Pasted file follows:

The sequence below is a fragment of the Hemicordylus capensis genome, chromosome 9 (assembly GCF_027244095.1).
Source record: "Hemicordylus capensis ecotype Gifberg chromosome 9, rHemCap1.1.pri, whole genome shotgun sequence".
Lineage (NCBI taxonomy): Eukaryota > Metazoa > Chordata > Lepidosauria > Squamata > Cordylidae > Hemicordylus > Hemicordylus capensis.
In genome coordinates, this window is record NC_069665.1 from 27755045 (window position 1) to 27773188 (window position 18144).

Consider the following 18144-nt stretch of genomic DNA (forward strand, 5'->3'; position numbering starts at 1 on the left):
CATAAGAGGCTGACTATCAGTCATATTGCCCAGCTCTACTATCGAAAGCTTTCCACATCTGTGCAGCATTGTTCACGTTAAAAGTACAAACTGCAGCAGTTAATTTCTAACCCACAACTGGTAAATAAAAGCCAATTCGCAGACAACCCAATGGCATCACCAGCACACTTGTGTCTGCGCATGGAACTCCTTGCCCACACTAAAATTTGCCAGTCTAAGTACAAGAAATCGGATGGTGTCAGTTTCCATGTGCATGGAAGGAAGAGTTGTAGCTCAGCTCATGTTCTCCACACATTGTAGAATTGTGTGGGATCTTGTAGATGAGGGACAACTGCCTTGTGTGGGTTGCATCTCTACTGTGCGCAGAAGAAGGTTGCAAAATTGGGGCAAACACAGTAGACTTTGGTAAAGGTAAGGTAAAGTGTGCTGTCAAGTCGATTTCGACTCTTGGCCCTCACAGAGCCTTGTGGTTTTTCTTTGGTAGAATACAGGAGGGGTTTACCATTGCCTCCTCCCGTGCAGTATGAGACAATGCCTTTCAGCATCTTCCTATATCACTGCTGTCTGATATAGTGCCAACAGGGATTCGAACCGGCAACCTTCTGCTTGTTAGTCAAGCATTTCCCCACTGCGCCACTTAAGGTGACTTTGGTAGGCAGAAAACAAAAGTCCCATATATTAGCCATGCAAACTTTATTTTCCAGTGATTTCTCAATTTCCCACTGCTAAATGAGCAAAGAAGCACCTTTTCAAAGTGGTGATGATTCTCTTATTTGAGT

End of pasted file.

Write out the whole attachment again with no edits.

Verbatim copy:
The sequence below is a fragment of the Hemicordylus capensis genome, chromosome 9 (assembly GCF_027244095.1).
Source record: "Hemicordylus capensis ecotype Gifberg chromosome 9, rHemCap1.1.pri, whole genome shotgun sequence".
Lineage (NCBI taxonomy): Eukaryota > Metazoa > Chordata > Lepidosauria > Squamata > Cordylidae > Hemicordylus > Hemicordylus capensis.
In genome coordinates, this window is record NC_069665.1 from 27755045 (window position 1) to 27773188 (window position 18144).

Consider the following 18144-nt stretch of genomic DNA (forward strand, 5'->3'; position numbering starts at 1 on the left):
CATAAGAGGCTGACTATCAGTCATATTGCCCAGCTCTACTATCGAAAGCTTTCCACATCTGTGCAGCATTGTTCACGTTAAAAGTACAAACTGCAGCAGTTAATTTCTAACCCACAACTGGTAAATAAAAGCCAATTCGCAGACAACCCAATGGCATCACCAGCACACTTGTGTCTGCGCATGGAACTCCTTGCCCACACTAAAATTTGCCAGTCTAAGTACAAGAAATCGGATGGTGTCAGTTTCCATGTGCATGGAAGGAAGAGTTGTAGCTCAGCTCATGTTCTCCACACATTGTAGAATTGTGTGGGATCTTGTAGATGAGGGACAACTGCCTTGTGTGGGTTGCATCTCTACTGTGCGCAGAAGAAGGTTGCAAAATTGGGGCAAACACAGTAGACTTTGGTAAAGGTAAGGTAAAGTGTGCTGTCAAGTCGATTTCGACTCTTGGCCCTCACAGAGCCTTGTGGTTTTTCTTTGGTAGAATACAGGAGGGGTTTACCATTGCCTCCTCCCGTGCAGTATGAGACAATGCCTTTCAGCATCTTCCTATATCACTGCTGTCTGATATAGTGCCAACAGGGATTCGAACCGGCAACCTTCTGCTTGTTAGTCAAGCATTTCCCCACTGCGCCACTTAAGGTGACTTTGGTAGGCAGAAAACAAAAGTCCCATATATTAGCCATGCAAACTTTATTTTCCAGTGATTTCTCAATTTCCCACTGCTAAATGAGCAAAGAAGCACCTTTTCAAAGTGGTGATGATTCTCTTATTTGAGT